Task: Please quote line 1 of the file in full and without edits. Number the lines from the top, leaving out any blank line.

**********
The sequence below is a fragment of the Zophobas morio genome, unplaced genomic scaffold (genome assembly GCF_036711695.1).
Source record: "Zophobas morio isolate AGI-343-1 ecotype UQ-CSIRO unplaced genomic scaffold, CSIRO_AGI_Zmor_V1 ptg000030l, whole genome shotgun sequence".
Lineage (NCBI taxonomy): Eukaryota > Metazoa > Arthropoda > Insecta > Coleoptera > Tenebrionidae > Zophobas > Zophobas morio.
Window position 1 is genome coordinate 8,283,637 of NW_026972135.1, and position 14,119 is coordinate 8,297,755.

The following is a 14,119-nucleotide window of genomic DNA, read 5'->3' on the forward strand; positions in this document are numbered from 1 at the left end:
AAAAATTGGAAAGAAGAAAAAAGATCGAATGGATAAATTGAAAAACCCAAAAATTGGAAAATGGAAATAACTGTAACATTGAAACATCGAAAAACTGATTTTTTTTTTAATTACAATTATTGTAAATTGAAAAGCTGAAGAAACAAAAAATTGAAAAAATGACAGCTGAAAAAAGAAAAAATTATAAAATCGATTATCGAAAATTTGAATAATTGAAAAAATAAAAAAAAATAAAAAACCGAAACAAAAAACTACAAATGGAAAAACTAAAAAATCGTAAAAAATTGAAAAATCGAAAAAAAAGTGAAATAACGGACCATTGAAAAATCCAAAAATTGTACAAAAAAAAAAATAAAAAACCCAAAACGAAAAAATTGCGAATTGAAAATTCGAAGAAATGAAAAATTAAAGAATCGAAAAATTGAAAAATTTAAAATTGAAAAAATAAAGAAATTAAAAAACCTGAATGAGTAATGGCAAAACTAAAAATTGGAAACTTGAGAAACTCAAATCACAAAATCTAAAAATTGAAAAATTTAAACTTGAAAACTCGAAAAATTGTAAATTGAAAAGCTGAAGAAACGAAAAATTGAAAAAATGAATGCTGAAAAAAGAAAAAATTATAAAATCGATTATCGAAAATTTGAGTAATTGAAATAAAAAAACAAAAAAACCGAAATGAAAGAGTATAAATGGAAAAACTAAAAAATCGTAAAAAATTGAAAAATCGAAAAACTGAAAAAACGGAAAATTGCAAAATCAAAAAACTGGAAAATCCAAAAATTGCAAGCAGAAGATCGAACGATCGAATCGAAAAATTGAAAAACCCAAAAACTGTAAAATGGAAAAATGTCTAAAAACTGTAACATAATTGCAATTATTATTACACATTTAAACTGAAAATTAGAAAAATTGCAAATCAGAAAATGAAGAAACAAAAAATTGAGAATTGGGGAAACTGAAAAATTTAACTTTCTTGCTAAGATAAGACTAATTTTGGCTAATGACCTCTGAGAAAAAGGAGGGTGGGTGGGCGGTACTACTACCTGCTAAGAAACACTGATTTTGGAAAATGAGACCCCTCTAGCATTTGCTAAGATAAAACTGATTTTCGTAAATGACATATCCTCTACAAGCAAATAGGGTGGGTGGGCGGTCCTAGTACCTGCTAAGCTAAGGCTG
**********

The sequence below is a fragment of the Zophobas morio genome, unplaced genomic scaffold (genome assembly GCF_036711695.1).